I know what it is to live entirely for and with what I love best on earth.-Jane Eyre by Charlotte Brontë

Mona's Musings

June 6th, 2011

Pygmalion at the Garrick Theatre: An Interpretation

Every girl has a right to be loved. – Eliza Doolittle

Dear Rupert and Kara,

I saw your show last week in previews with What’sOnStage. I loved it. Kara, as I am an American, you are new to me, but I thought your performance was lovely – especially the tea with the Eynsford Hills – hysterical. Rupert, I am a big fan so it was a delight, if not a shock, to see you with black eyes — and almost sinister. The best part of What’sOnStage is the cast chats of course, and I thought it very generous of you both to appear in your t-shirts and jeans afterwards to appease us groupies and to answer our questions. I never did raise my hand, but I wanted to. My question would have been along these lines:

Most of the commentary I’ve seen on this play relates to the issue of linguistics or social politics. From a psychological perspective though, don’t you think it could be about the differences in men and women: how convoluted relationships become — all because we don’t understand what’s really at the heart of it all?

Since I know, as professional thespians, you’ll be interested in enriching your subtext and character, here’s my interpretation, as a professional romantic, of what Eliza and Henry are REALLY saying:

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Photo from “The Public Review”

Eliza tries to control herself and feel indifferent as she rises and walks across to the hearth to switch off the lights. By the time she gets there she is on the point of screaming. She sits down in Higgins’s chair and holds on hard to the arms. Finally she gives way and flings herself furiously on the floor raging.

LIZA:I feel so terribly unloved!

HIGGINS [in despairing wrath outside] What the devil have I done with my slippers? [He appears at the door].

LIZA [snatching up the slippers, and hurling them at him one after the other with all her force] There are your slippers. And there. Take your slippers; and may you never have a day’s luck with them!

LIZA: I hate the way you make me feel so unloved!

HIGGINS [astounded] What on earth—! [He comes to her]. Whats the matter? Get up. [He pulls her up]. Anything wrong?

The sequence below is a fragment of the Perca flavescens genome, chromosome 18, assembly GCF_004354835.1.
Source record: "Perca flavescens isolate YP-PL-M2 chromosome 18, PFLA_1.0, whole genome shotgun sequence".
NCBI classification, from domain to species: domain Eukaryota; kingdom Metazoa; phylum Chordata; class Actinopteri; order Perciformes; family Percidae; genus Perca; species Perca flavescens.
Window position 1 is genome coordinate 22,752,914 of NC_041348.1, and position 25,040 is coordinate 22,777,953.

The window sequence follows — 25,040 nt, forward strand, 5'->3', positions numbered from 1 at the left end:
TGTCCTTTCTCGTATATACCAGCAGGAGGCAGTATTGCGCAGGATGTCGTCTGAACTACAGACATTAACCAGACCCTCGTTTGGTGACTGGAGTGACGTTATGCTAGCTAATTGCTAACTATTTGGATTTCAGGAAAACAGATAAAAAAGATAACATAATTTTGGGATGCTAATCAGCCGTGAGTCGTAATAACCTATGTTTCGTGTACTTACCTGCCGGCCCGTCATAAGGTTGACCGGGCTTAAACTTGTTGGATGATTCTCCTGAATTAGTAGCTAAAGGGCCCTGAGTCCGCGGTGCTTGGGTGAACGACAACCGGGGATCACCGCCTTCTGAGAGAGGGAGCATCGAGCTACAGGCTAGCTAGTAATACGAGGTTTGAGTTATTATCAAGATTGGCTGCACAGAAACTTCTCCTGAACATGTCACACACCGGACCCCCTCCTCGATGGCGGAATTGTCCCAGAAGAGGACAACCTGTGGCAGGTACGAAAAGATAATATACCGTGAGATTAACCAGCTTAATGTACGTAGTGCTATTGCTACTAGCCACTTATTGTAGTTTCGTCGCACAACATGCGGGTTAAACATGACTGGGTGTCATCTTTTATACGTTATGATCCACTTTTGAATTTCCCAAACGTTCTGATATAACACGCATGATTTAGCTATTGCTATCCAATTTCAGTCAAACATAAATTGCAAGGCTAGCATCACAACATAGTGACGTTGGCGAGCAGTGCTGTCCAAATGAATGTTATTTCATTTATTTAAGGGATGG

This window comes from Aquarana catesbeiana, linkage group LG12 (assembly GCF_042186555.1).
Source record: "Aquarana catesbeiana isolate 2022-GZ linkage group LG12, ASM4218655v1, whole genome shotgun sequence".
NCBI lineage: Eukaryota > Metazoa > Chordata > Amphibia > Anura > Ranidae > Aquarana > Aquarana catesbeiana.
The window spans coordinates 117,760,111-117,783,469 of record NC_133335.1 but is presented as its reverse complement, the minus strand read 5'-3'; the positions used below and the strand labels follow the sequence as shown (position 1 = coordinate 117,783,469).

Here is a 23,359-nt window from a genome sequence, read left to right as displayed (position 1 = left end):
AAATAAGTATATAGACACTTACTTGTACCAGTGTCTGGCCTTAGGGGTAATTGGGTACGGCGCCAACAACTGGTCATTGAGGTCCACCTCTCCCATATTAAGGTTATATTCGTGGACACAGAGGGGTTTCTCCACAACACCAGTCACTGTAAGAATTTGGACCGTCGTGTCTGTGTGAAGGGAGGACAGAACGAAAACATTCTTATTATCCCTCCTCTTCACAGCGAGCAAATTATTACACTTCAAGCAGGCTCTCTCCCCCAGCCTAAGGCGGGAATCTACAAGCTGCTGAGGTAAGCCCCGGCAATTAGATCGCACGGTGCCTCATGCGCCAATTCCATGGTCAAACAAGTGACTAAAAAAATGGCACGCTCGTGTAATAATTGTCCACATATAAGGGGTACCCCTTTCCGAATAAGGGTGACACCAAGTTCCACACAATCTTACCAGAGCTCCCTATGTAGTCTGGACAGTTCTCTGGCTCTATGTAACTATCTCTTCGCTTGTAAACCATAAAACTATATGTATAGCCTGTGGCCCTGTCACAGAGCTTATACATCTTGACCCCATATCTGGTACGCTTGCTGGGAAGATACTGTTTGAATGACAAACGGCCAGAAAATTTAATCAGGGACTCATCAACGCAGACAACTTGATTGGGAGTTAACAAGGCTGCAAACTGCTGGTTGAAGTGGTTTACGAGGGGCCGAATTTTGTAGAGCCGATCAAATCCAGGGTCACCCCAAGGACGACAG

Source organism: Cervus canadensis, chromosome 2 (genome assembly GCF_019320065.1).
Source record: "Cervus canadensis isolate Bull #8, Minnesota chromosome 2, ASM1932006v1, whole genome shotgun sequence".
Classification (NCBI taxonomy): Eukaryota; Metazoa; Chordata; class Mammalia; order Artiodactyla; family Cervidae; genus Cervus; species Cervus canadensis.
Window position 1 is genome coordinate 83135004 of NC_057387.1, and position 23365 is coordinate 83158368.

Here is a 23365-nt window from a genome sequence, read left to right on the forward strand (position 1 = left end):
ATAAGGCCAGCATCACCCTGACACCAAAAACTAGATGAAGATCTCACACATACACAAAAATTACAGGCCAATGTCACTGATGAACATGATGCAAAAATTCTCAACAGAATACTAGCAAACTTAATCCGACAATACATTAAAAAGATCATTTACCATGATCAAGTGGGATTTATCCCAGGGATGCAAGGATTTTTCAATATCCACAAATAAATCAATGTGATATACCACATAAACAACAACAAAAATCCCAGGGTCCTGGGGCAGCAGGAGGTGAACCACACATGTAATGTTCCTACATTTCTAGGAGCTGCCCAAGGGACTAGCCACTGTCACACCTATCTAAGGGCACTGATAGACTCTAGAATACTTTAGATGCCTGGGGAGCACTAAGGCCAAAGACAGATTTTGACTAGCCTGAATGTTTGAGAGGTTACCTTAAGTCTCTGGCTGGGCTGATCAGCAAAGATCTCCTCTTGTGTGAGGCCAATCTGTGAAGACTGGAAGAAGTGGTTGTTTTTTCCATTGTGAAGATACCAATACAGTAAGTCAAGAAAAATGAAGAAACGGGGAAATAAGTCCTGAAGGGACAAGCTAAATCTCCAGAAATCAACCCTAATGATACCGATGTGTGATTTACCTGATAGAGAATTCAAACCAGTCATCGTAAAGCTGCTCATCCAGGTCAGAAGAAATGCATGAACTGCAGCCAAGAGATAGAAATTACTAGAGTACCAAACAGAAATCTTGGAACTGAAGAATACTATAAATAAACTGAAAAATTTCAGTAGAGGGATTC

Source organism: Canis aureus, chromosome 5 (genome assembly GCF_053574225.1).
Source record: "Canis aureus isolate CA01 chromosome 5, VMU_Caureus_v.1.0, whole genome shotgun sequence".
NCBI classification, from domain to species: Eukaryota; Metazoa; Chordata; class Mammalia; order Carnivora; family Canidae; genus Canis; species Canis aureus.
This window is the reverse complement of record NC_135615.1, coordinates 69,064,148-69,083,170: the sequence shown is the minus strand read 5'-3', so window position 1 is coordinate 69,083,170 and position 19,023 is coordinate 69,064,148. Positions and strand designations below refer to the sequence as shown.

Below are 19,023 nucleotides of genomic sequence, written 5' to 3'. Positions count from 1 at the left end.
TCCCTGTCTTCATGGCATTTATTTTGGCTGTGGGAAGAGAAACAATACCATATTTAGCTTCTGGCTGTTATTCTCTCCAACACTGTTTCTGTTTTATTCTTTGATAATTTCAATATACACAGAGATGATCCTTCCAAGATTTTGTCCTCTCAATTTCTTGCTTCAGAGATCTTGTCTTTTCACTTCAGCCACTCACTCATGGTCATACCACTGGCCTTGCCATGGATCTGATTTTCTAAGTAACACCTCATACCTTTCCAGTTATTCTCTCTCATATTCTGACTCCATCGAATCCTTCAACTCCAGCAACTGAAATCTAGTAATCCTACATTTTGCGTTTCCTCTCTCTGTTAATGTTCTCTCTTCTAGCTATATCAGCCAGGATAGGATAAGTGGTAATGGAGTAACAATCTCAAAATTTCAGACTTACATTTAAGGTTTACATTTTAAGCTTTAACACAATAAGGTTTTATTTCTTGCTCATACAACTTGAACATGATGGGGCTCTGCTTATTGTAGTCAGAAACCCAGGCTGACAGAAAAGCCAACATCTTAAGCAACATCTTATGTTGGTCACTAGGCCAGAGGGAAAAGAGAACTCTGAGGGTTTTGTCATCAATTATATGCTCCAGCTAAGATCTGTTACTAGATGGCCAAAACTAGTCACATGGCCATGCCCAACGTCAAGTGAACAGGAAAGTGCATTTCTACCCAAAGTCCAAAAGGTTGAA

HIGGINS:  I just had the triumph of my career – aren’t you happy for me? What could possibly be wrong?

LIZA [breathless] Nothing wrong—with you. I’ve won your bet for you, haven’t I? That’s enough for you. I don’t matter, I suppose.

LIZA: Why is work always more important than I am? I should be the most important thing to you!

HIGGINS. You won my bet! You! Presumptuous insect! I won it. What did you throw those slippers at me for?

HIGGINS: I’ve worked hard to achieve what I have in the world of men. I need you to admire me, not try to steal my thunder.

LIZA. Because I wanted to smash your face. I’d like to kill you, you selfish brute. Why didn’t you leave me where you picked me out of—in the gutter? You thank God it’s all over, and that now you can throw me back again there, do you? [She crisps her fingers frantically].

LIZA:  I hate the way I’ve come to need you so desperately. My craving for your affection is insatiable. I need you to commit to me.

HIGGINS [looking at her in cool wonder] The creature is nervous, after all.

HIGGINS: Women are such overly sensitive creatures!

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A pause. Eliza hopeless and crushed. Higgins a little uneasy.

HIGGINS [in his loftiest manner] Why have you begun going on like this? May I ask whether you complain of your treatment here?

HIGGINS: Haven’t I provided for you? I need you to appreciate my need to provide and to realize that this is how I show you I care.

LIZA. No.

LIZA: Yes.

HIGGINS. Has anybody behaved badly to you? Colonel Pickering? Mrs. Pearce? Any of the servants?

LIZA. No.

HIGGINS. I presume you don’t pretend that I have treated you badly.

HIGGINS: Haven’t I protected you? I need you to appreciate my need to protect and to realize that this is how I show you I care.

LIZA. No.

LIZA: Yes.

HIGGINS. I am glad to hear it. [He moderates his tone]. Perhaps you’re tired after the strain of the day. Will you have a glass of champagne? [He moves towards the door].

HIGGINS: You see, I knew I could fix your problem. I like to fix your problems. You should feel assured that I care about you.

**********

LIZA. No. Nothing more for you to worry about. [She suddenly rises and gets away from him by going to the piano bench, where she sits and hides her face]. Oh God! I wish I was dead.

LIZA: I don’t want you to fix my problems! I just need you to listen!

 

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LIZA. Do my clothes belong to me or to Colonel Pickering?

HIGGINS [coming back into the room as if her question were the very climax of unreason] What the devil use would they be to Pickering?

LIZA. He might want them for the next girl you pick up to experiment on.

LIZA: You obviously do not love me any better than any other woman and that kills me.